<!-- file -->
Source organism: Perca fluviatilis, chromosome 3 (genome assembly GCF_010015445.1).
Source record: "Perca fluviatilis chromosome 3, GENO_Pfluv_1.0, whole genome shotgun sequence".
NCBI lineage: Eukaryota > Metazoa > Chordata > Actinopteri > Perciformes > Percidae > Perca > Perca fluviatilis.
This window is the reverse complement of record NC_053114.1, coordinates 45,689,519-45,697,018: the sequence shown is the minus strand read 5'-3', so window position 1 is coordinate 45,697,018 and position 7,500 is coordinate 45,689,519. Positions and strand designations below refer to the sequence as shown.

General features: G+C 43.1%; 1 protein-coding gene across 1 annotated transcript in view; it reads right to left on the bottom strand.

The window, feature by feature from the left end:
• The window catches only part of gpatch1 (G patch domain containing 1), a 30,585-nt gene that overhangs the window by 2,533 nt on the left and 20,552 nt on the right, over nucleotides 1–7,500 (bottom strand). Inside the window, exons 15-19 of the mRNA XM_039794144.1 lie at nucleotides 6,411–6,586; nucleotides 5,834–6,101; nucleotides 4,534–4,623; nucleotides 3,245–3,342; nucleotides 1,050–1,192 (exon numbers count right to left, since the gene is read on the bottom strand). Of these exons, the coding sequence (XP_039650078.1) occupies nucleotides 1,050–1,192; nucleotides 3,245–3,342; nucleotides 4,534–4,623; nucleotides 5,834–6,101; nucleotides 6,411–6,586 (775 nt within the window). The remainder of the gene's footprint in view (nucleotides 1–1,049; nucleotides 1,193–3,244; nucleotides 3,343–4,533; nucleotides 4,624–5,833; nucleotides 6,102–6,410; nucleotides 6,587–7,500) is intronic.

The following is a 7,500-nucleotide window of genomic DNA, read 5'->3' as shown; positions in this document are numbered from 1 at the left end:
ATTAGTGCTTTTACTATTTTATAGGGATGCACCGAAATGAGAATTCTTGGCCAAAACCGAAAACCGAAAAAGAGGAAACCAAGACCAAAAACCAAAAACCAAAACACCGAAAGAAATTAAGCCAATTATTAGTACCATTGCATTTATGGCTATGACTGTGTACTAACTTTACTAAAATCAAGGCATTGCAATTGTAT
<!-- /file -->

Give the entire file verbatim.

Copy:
Source organism: Perca fluviatilis, chromosome 3 (genome assembly GCF_010015445.1).
Source record: "Perca fluviatilis chromosome 3, GENO_Pfluv_1.0, whole genome shotgun sequence".
NCBI lineage: Eukaryota > Metazoa > Chordata > Actinopteri > Perciformes > Percidae > Perca > Perca fluviatilis.
This window is the reverse complement of record NC_053114.1, coordinates 45,689,519-45,697,018: the sequence shown is the minus strand read 5'-3', so window position 1 is coordinate 45,697,018 and position 7,500 is coordinate 45,689,519. Positions and strand designations below refer to the sequence as shown.

General features: G+C 43.1%; 1 protein-coding gene across 1 annotated transcript in view; it reads right to left on the bottom strand.

The window, feature by feature from the left end:
• The window catches only part of gpatch1 (G patch domain containing 1), a 30,585-nt gene that overhangs the window by 2,533 nt on the left and 20,552 nt on the right, over nucleotides 1–7,500 (bottom strand). Inside the window, exons 15-19 of the mRNA XM_039794144.1 lie at nucleotides 6,411–6,586; nucleotides 5,834–6,101; nucleotides 4,534–4,623; nucleotides 3,245–3,342; nucleotides 1,050–1,192 (exon numbers count right to left, since the gene is read on the bottom strand). Of these exons, the coding sequence (XP_039650078.1) occupies nucleotides 1,050–1,192; nucleotides 3,245–3,342; nucleotides 4,534–4,623; nucleotides 5,834–6,101; nucleotides 6,411–6,586 (775 nt within the window). The remainder of the gene's footprint in view (nucleotides 1–1,049; nucleotides 1,193–3,244; nucleotides 3,343–4,533; nucleotides 4,624–5,833; nucleotides 6,102–6,410; nucleotides 6,587–7,500) is intronic.

The following is a 7,500-nucleotide window of genomic DNA, read 5'->3' as shown; positions in this document are numbered from 1 at the left end:
ATTAGTGCTTTTACTATTTTATAGGGATGCACCGAAATGAGAATTCTTGGCCAAAACCGAAAACCGAAAAAGAGGAAACCAAGACCAAAAACCAAAAACCAAAACACCGAAAGAAATTAAGCCAATTATTAGTACCATTGCATTTATGGCTATGACTGTGTACTAACTTTACTAAAATCAAGGCATTGCAATTGTAT